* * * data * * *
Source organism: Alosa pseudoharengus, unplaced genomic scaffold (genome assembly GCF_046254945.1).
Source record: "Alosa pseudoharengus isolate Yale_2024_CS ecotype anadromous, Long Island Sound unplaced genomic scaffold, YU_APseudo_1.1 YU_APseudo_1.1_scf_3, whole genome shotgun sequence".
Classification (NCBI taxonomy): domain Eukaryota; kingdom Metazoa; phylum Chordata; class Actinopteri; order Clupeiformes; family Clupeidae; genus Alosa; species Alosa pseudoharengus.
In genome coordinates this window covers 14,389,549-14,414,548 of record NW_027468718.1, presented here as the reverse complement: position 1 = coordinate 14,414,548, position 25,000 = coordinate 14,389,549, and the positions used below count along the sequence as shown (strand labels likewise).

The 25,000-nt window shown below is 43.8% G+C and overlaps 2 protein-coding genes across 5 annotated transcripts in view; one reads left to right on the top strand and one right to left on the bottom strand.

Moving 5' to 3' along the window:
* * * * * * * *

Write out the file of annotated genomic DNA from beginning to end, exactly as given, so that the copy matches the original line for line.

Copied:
Source organism: Alosa pseudoharengus, unplaced genomic scaffold (genome assembly GCF_046254945.1).
Source record: "Alosa pseudoharengus isolate Yale_2024_CS ecotype anadromous, Long Island Sound unplaced genomic scaffold, YU_APseudo_1.1 YU_APseudo_1.1_scf_3, whole genome shotgun sequence".
Classification (NCBI taxonomy): domain Eukaryota; kingdom Metazoa; phylum Chordata; class Actinopteri; order Clupeiformes; family Clupeidae; genus Alosa; species Alosa pseudoharengus.
In genome coordinates this window covers 14,389,549-14,414,548 of record NW_027468718.1, presented here as the reverse complement: position 1 = coordinate 14,414,548, position 25,000 = coordinate 14,389,549, and the positions used below count along the sequence as shown (strand labels likewise).

The 25,000-nt window shown below is 43.8% G+C and overlaps 2 protein-coding genes across 5 annotated transcripts in view; one reads left to right on the top strand and one right to left on the bottom strand.

Moving 5' to 3' along the window: